2. Add the change in inflation over the past twelve months

The “VCURVE” indicator is highest when the Fed tightens aggressively but inflation is rising, suggesting policy makers are behind the curve. But the indicator can still flash a warning when just one of the two major risks—policy risk and inflation risk—is elevated. As discussed in my last article, VCURVE spiked upward before or during all S&P 500 (SPY) corrections over the last sixty-four years, although with a growing number of head fakes once Alan Greenspan introduced the Fed put. Here’s a chart I included in the earlier article, which shows all instances of the S&P 500 correcting by more than 10% and for longer than one month:

As you can see, VCURVE correlates strongly with stock price cycles from the mid-1950s to the 1987 market crash, and then less strongly but still significantly over the last three decades. This article covers the last three decades, when VCURVE began serving more head fakes. After Greenspan’s aggressive 1987 crash response and then reinforced by occasional plunge protection thereafter, stocks have often powered through policy and inflation risks, continuing upward despite rate hikes and CPI volatility. In fact, my dashboards will show that bull markets have persisted until something breaks, each dashboard showing a different type of breakage.

The Pre-Recession Plunge

We’ll look at the first “breakage” example in Dashboard 1, where I compare today’s fundamentals to the fundamentals that sunk stock prices during three episodes of credit market and real economy turmoil. The economy fell into recession in each episode, following a pattern that’s as old as bank loans. First, one or more economic sectors ran into difficulties that led to a jump in loan delinquencies or bond defaults or both. Those delinquencies and defaults may have seemed contained at first, but they soon impaired bank balance sheets and depressed credit conditions. Business earnings weakened alongside or shortly after the deterioration in credit conditions, and, if housing was among the leading sectors as it often is, real house prices fell.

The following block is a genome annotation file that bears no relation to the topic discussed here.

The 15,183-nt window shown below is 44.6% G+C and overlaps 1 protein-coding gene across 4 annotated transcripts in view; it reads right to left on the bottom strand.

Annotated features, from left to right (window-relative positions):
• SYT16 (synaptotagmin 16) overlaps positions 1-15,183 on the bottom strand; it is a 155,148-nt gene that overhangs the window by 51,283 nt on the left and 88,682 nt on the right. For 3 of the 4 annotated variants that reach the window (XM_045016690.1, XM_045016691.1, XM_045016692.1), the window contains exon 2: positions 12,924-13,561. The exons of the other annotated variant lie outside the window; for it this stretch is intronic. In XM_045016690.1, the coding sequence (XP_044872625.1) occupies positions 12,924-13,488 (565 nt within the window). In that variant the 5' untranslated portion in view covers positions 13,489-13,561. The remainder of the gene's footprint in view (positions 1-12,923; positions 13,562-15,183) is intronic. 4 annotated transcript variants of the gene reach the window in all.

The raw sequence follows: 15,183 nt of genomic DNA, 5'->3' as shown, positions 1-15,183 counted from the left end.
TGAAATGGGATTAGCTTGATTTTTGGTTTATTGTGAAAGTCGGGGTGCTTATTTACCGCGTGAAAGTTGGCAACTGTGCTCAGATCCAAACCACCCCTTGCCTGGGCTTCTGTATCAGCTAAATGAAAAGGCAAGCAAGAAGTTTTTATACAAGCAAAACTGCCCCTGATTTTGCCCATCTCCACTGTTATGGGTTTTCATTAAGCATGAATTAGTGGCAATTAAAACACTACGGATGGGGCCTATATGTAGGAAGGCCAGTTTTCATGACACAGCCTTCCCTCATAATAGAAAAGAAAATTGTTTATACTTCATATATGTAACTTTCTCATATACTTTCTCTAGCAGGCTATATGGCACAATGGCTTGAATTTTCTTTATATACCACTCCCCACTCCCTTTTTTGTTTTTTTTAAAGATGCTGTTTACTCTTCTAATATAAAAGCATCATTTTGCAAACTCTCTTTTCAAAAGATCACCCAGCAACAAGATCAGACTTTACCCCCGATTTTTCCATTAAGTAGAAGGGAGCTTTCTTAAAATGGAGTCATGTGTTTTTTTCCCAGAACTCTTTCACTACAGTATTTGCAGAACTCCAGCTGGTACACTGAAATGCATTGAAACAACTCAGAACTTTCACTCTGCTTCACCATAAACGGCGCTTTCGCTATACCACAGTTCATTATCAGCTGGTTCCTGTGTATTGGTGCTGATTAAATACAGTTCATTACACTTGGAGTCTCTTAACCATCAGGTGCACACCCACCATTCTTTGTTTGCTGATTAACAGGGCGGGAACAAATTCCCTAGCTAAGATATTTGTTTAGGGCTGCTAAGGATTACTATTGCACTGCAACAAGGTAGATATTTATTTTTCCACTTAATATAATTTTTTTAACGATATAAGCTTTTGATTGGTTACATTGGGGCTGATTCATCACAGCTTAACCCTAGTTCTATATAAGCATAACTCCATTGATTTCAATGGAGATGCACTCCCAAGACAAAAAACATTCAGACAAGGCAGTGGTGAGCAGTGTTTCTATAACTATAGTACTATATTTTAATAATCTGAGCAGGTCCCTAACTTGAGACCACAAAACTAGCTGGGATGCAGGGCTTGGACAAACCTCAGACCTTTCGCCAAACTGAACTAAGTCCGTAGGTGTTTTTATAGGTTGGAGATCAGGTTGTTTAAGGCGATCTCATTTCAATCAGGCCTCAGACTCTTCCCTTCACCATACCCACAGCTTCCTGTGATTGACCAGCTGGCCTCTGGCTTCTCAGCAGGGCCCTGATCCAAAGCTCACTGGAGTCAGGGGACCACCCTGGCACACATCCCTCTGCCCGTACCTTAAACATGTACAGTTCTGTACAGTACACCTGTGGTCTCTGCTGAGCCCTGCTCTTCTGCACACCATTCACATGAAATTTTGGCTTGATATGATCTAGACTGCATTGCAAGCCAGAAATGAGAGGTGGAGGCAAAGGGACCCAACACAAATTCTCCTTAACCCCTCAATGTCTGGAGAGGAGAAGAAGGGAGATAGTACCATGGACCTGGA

We’ve seen three such “pre-recession plunges” during the last thirty years—namely, the corrections or bear markets of 1990, 2000–2 and 2007–9. Here’s the dashboard comparing the three plunges to present conditions:

While the data shown in Dashboard 1 is imperfect (for example, mortgage delinquency data doesn’t fully capture housing finance insolvencies in 2007, which were concentrated in the structured credit space), I’m comfortable with four observations:

  1. The latest VCURVE reading of 1.4% remains below the readings that tend to predict bear markets. (See here for historical thresholds.) So VCURVE isn’t predicting a market top just yet, but it does bear watching as the Fed continues to raise rates.
  2. Delinquency and default rates are nonthreatening in the sectors most likely to affect stock prices, notwithstanding a recent wave of energy company defaults, which is fading as oil prices rise.
  3. Credit conditions look nothing like they did in mid-1990, mid-2000 and late 2007. Spreads for BBB bonds are within twenty basis points of their lows for the millennium, and bank lending standards are mostly benign.
  4. Neither S&P 500 earnings nor house prices show signs of an imminent recession.

All things considered, a pre-recession plunge seems unlikely in early 2018, but stay tuned— the fundamentals depicted in Dashboard 1 will certainly change during the year.

The Credit-Contagion Contraction

Removing the three plunges from the six S&P 500 corrections of the last three decades, there are three corrections left. You might recall that the correction in summer 1998 followed Russia’s bond default and the hedge fund Long-Term Capital Management’s near-collapse and bailout. In that instance, the credit market clearly led the equity market, as in the three plunges discussed above.